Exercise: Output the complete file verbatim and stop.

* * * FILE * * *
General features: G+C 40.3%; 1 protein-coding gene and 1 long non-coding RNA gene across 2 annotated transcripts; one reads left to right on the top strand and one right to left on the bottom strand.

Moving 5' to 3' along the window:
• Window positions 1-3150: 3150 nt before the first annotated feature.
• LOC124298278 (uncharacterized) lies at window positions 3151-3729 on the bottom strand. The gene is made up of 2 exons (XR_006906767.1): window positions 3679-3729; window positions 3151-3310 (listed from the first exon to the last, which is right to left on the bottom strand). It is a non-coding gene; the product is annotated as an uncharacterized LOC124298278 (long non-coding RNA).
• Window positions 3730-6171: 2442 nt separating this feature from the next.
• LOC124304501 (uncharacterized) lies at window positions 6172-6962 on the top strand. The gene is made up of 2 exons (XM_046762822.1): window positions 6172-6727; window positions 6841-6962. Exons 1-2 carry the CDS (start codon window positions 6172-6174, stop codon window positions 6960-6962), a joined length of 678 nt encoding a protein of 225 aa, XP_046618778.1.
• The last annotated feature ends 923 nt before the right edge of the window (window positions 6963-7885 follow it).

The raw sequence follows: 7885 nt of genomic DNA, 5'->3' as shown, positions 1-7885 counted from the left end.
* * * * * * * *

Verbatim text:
General features: G+C 40.3%; 1 protein-coding gene and 1 long non-coding RNA gene across 2 annotated transcripts; one reads left to right on the top strand and one right to left on the bottom strand.

Moving 5' to 3' along the window:
• Window positions 1-3150: 3150 nt before the first annotated feature.
• LOC124298278 (uncharacterized) lies at window positions 3151-3729 on the bottom strand. The gene is made up of 2 exons (XR_006906767.1): window positions 3679-3729; window positions 3151-3310 (listed from the first exon to the last, which is right to left on the bottom strand). It is a non-coding gene; the product is annotated as an uncharacterized LOC124298278 (long non-coding RNA).
• Window positions 3730-6171: 2442 nt separating this feature from the next.
• LOC124304501 (uncharacterized) lies at window positions 6172-6962 on the top strand. The gene is made up of 2 exons (XM_046762822.1): window positions 6172-6727; window positions 6841-6962. Exons 1-2 carry the CDS (start codon window positions 6172-6174, stop codon window positions 6960-6962), a joined length of 678 nt encoding a protein of 225 aa, XP_046618778.1.
• The last annotated feature ends 923 nt before the right edge of the window (window positions 6963-7885 follow it).

The raw sequence follows: 7885 nt of genomic DNA, 5'->3' as shown, positions 1-7885 counted from the left end.